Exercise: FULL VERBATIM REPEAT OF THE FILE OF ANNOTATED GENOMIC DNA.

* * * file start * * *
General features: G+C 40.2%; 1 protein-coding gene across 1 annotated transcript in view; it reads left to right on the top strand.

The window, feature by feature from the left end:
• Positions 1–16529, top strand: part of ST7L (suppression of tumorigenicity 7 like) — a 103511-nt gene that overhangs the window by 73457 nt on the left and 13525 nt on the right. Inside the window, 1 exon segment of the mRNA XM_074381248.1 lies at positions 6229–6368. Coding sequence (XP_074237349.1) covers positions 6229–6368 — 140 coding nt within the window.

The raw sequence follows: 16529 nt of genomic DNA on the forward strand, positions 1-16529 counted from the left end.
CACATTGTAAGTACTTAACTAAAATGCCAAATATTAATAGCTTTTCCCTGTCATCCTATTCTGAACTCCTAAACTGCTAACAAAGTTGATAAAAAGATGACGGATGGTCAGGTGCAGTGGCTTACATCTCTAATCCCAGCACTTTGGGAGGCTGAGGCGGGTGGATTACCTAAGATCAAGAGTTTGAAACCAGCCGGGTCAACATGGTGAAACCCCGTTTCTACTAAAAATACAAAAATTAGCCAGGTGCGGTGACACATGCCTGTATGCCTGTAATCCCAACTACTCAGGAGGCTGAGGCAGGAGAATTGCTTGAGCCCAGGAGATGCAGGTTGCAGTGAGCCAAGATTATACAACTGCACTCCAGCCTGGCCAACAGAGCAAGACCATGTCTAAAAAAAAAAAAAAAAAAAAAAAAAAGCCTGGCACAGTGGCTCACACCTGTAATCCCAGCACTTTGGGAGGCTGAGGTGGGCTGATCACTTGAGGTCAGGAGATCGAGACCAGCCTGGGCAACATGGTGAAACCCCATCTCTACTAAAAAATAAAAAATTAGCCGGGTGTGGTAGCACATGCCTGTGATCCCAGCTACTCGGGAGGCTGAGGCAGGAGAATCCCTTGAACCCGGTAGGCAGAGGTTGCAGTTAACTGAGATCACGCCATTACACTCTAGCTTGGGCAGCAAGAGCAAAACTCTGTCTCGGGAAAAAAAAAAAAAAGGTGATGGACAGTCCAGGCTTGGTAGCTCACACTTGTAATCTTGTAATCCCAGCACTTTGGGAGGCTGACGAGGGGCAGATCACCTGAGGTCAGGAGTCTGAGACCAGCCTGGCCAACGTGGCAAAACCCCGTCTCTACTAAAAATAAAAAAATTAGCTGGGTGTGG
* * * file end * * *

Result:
General features: G+C 40.2%; 1 protein-coding gene across 1 annotated transcript in view; it reads left to right on the top strand.

The window, feature by feature from the left end:
• Positions 1–16529, top strand: part of ST7L (suppression of tumorigenicity 7 like) — a 103511-nt gene that overhangs the window by 73457 nt on the left and 13525 nt on the right. Inside the window, 1 exon segment of the mRNA XM_074381248.1 lies at positions 6229–6368. Coding sequence (XP_074237349.1) covers positions 6229–6368 — 140 coding nt within the window.

The raw sequence follows: 16529 nt of genomic DNA on the forward strand, positions 1-16529 counted from the left end.
CACATTGTAAGTACTTAACTAAAATGCCAAATATTAATAGCTTTTCCCTGTCATCCTATTCTGAACTCCTAAACTGCTAACAAAGTTGATAAAAAGATGACGGATGGTCAGGTGCAGTGGCTTACATCTCTAATCCCAGCACTTTGGGAGGCTGAGGCGGGTGGATTACCTAAGATCAAGAGTTTGAAACCAGCCGGGTCAACATGGTGAAACCCCGTTTCTACTAAAAATACAAAAATTAGCCAGGTGCGGTGACACATGCCTGTATGCCTGTAATCCCAACTACTCAGGAGGCTGAGGCAGGAGAATTGCTTGAGCCCAGGAGATGCAGGTTGCAGTGAGCCAAGATTATACAACTGCACTCCAGCCTGGCCAACAGAGCAAGACCATGTCTAAAAAAAAAAAAAAAAAAAAAAAAAAGCCTGGCACAGTGGCTCACACCTGTAATCCCAGCACTTTGGGAGGCTGAGGTGGGCTGATCACTTGAGGTCAGGAGATCGAGACCAGCCTGGGCAACATGGTGAAACCCCATCTCTACTAAAAAATAAAAAATTAGCCGGGTGTGGTAGCACATGCCTGTGATCCCAGCTACTCGGGAGGCTGAGGCAGGAGAATCCCTTGAACCCGGTAGGCAGAGGTTGCAGTTAACTGAGATCACGCCATTACACTCTAGCTTGGGCAGCAAGAGCAAAACTCTGTCTCGGGAAAAAAAAAAAAAAGGTGATGGACAGTCCAGGCTTGGTAGCTCACACTTGTAATCTTGTAATCCCAGCACTTTGGGAGGCTGACGAGGGGCAGATCACCTGAGGTCAGGAGTCTGAGACCAGCCTGGCCAACGTGGCAAAACCCCGTCTCTACTAAAAATAAAAAAATTAGCTGGGTGTGG